One of the courses offered by my master’s program—indeed, one of the reasons I applied to the program in the first place—was “Film and Approaches to Writing the Novel,” taught by John Rechy (City of Night, About my Life and the Kept Woman). In it, we watched seven movies and then were assigned exercises based on the techniques used in the films. The instructions were very precise, calling for no more than a half a page, double-spaced. Over the course of the class we produced maybe seven pages of writing, but they were focused and honed.
The first film we watched in class was Persona, Ingmar Bergman’s experimental masterpiece about a nurse who is charged with caring for an otherwise healthy actress who simply won’t speak. As the nurse chatters away to her mute patient, she finds that her personality is being submerged into the actress’s. Persona is a still film, with minimalist compositions and extreme closeups, particularly of faces.
Watch Persona, then try one or two of these exercises (in class, we were assigned to choose two):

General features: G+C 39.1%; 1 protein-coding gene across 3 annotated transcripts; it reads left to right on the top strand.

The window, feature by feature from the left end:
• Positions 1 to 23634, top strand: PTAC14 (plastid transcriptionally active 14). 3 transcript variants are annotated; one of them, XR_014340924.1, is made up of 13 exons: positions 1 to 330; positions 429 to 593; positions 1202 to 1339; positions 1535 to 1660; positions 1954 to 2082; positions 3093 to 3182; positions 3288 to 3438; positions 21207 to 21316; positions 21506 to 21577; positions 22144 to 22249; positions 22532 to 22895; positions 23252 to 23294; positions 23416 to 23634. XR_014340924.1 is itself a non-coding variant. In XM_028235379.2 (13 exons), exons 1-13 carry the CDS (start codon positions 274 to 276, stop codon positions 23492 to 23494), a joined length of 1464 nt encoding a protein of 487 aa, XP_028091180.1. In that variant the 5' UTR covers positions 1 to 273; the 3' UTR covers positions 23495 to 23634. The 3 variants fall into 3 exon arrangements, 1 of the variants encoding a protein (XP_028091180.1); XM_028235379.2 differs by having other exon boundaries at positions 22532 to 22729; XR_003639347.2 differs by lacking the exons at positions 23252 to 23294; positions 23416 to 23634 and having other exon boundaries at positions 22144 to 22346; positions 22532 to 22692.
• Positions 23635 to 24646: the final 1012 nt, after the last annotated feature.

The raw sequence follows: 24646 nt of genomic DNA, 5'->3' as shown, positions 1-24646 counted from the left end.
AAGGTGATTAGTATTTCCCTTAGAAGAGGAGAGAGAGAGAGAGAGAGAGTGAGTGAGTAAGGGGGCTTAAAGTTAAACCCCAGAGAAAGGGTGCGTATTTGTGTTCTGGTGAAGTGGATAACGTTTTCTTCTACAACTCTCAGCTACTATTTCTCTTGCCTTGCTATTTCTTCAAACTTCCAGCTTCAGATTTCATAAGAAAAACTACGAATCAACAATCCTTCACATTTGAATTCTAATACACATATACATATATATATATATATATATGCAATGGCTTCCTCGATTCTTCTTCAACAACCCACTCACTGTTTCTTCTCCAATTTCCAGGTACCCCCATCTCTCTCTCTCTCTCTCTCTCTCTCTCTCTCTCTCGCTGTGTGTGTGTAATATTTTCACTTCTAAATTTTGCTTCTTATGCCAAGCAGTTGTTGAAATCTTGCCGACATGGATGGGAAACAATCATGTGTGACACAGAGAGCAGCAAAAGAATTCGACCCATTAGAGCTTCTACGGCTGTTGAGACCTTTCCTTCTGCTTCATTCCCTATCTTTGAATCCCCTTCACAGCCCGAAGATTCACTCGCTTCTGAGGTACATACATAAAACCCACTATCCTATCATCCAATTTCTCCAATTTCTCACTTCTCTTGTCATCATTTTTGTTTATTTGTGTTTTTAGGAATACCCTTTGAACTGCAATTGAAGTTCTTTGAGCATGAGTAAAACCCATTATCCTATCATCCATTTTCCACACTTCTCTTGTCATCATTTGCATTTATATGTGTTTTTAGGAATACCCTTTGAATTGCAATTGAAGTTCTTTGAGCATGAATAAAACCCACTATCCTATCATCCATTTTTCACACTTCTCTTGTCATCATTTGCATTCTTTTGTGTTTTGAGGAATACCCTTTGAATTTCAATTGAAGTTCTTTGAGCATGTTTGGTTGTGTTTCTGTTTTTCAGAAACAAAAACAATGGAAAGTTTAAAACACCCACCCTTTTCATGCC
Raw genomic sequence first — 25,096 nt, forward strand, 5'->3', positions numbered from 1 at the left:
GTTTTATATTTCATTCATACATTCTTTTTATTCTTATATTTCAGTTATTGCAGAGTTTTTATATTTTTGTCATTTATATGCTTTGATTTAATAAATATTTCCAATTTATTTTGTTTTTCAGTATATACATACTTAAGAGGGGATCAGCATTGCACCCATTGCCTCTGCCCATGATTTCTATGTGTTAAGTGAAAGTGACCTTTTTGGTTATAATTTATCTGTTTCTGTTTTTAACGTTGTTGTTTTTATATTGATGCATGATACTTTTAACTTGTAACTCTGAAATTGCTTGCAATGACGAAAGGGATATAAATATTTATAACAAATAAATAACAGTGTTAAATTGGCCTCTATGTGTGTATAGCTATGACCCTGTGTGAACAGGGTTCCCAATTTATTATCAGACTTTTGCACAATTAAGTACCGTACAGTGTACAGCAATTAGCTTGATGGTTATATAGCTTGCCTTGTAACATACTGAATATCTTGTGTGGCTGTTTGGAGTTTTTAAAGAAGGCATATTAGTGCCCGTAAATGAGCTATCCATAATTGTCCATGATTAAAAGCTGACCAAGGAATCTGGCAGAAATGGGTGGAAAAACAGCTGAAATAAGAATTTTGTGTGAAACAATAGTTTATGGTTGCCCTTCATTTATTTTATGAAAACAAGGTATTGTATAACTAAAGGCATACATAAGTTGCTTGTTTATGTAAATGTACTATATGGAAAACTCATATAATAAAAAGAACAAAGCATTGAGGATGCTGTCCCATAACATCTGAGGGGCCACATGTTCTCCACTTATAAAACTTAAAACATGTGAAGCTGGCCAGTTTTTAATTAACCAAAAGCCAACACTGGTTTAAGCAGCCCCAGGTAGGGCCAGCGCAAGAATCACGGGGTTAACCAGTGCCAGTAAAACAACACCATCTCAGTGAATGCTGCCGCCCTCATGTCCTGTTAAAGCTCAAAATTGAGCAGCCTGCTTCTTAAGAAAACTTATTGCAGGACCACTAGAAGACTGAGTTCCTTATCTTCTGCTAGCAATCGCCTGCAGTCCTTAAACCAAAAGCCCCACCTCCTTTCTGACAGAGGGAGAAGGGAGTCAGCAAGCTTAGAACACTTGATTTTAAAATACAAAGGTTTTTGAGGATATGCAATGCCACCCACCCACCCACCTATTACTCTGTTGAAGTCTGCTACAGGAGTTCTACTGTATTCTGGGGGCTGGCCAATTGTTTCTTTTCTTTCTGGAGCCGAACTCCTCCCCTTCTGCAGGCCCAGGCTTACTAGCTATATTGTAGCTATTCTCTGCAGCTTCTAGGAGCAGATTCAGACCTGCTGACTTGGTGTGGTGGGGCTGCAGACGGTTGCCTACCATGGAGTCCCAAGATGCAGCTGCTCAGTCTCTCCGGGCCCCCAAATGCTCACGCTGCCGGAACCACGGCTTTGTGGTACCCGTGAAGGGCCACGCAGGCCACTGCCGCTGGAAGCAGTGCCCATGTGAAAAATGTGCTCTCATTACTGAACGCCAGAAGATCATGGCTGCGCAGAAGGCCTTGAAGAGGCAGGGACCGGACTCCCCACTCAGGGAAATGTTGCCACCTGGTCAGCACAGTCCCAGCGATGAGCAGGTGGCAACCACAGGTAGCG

- In one paragraph, describe a face. In a separate paragraph, write the spoken words to which the person to whom that face belongs has been reacting. Match the expressions to the words heard.
- Describe a face in full light. Gradually “darken” that face into a silhouette (without using the word silhouette). Use words that evoke light, words that evoke darkness. Consider gradually subduing adjectives, verbs, etc., to create a fading effect. Consider sentence length to enhance a sense of diminishing light.
- Write a description of a natural backdrop. By carefully selecting language, suggest the mood (angry, sad, happy, etc.) of a person viewing it. Do not introduce the viewer within the description, but, separately, at the end identify him or her and the mood. (Project mood into description.)
- Describe a scene of silence, a person in silence, or a silent place. Do not use the word silence. Use words that evoke it.
- Without using the words black or white, describe a scene involving people and/or a place that conveys the effect of being “seen” in black and white; for example, stark outline suggests darkness, whereas snow suggests white light; ice might convey either, in different contexts.